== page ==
The faces of a given tetrahedron all have the same area. Prove that they are mutually congruent.

For each face *F* of the tetrahedron, define the vector *v _{F}* to be
perpendicular to the face (directed out) and have length equal to the area of the face.

Lemma 1. The sum of these vectors is equal to zero.

Proof. If we put some gas in the tetrahedron, then these vectors would represent the force of the pressure this gas would exert on the faces of the tetrahedron. As the presence of the gas would not cause the tetrahedron to move, the vector sum of the pressures must be zero.

Lemma 2. The tetrahedron can be recovered from the set of such vectors and its volume.

Proof. Every edge *e* of the tetrahedron is perpendicular to the two vectors that correspond to the faces *e* is in. So we know the direction *e* has if considered as a vector. Further, the projection of *e* onto another one of these vectors (one that corresponds to a face *e* is not in) is the height of the tetrahedron, so its length can be computed from the area of that side and the volume. Knowing the length of the projection and the direction of *e*, we can reconstruct the length of *e*. Thus we can find all the edges of the tetrahedron as vectors, and rebuild it.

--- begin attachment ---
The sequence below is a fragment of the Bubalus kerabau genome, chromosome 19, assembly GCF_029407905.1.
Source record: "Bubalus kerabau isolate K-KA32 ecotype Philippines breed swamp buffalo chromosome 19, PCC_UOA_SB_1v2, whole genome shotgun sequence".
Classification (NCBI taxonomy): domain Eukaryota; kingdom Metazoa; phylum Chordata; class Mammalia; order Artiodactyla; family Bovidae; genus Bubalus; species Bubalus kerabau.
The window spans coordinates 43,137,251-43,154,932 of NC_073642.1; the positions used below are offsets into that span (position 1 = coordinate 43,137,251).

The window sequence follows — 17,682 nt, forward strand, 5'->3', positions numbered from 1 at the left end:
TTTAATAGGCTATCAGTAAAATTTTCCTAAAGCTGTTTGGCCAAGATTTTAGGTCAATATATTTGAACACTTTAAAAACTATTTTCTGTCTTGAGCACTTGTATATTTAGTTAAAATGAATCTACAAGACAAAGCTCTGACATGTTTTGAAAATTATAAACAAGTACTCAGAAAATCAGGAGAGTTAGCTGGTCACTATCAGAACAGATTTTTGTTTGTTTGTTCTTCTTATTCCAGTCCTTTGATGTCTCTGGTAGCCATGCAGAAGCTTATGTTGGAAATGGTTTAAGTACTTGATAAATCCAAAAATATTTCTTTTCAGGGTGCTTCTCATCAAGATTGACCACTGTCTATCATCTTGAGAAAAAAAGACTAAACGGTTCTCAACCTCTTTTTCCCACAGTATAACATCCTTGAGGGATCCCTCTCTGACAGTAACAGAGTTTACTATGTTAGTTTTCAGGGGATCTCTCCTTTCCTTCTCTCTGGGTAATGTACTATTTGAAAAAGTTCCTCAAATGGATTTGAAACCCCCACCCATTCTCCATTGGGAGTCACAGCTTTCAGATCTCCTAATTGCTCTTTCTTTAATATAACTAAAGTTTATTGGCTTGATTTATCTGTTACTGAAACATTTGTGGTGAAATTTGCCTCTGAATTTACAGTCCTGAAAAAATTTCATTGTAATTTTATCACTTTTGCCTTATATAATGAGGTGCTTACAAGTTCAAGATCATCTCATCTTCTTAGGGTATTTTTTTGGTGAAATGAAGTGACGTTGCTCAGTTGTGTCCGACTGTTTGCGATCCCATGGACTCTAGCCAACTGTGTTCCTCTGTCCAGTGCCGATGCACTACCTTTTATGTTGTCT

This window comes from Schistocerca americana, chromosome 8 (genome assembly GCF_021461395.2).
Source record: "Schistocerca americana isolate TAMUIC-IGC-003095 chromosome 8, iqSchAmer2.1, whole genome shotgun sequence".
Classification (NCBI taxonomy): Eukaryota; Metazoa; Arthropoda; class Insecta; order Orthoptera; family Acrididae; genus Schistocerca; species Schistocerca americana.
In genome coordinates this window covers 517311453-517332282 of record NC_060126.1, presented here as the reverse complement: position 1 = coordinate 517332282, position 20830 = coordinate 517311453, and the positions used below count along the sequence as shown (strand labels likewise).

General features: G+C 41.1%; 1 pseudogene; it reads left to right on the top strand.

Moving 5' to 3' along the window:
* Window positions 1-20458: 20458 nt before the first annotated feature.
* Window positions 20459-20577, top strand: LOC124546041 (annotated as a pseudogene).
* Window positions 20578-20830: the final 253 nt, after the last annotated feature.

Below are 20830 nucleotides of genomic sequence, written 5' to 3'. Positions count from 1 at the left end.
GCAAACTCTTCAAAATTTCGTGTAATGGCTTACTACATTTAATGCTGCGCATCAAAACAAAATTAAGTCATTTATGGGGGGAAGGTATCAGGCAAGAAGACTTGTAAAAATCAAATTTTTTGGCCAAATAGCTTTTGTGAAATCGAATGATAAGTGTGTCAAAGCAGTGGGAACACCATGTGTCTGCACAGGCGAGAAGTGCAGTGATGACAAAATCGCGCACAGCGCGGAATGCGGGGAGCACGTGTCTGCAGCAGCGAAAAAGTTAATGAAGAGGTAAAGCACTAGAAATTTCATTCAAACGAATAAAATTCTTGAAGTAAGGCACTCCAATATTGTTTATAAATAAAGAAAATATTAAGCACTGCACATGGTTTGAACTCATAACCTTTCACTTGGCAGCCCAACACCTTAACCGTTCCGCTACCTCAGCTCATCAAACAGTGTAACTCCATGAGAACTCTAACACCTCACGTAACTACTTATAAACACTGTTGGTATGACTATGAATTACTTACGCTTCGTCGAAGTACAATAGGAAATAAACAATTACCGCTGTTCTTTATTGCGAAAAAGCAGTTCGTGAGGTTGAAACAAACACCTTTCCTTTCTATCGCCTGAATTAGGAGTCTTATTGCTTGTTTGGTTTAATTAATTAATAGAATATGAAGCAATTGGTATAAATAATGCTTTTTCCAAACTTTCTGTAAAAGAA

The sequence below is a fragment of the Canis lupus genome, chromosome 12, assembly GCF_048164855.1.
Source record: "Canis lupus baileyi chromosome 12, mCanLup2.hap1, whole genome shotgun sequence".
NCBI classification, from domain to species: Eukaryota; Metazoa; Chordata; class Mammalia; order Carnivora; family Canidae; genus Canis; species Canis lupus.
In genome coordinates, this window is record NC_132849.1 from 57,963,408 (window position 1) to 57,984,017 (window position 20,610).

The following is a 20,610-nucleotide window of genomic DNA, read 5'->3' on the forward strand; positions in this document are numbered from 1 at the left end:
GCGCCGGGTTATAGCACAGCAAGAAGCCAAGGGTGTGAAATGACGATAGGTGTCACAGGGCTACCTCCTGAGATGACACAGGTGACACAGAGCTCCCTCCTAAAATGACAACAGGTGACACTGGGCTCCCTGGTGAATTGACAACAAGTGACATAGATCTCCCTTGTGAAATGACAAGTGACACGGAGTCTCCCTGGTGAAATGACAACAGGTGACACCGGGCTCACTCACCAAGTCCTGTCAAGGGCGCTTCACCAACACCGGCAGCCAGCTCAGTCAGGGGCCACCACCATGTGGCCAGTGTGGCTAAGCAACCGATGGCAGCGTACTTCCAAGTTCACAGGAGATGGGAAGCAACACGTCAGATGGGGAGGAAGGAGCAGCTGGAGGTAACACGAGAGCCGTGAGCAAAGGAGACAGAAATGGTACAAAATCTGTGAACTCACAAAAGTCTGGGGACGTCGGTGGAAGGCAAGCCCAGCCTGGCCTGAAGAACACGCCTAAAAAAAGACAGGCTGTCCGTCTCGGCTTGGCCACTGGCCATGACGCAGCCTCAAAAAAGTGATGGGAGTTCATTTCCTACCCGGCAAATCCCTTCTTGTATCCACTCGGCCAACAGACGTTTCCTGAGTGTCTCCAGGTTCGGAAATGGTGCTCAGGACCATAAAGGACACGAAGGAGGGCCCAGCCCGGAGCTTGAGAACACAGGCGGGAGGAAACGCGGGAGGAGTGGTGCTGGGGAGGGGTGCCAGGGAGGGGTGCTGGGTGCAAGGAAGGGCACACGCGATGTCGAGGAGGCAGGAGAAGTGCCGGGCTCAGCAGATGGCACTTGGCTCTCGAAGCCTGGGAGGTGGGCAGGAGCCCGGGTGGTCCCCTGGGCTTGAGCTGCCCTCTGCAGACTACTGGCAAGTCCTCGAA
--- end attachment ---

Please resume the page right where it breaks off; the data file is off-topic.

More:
If we connect these four vectors *v _{F}* in space one after another we would get a figure which looks like a rhombus bent on a diagonal (the figure is closed because the vectors sum to zero). It is easy to see that, since its sides have equal lengths, this rhombus is symmetric with respect to some two planes. This means that there is a rigid motion taking this four edged figure to itself, and taking any vector in it to any other. It follows that there exists a rigid motion taking the tetrahedron to itself, and taking any face to any other. Thus, the faces are mutually congruent.

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Last revised August 2003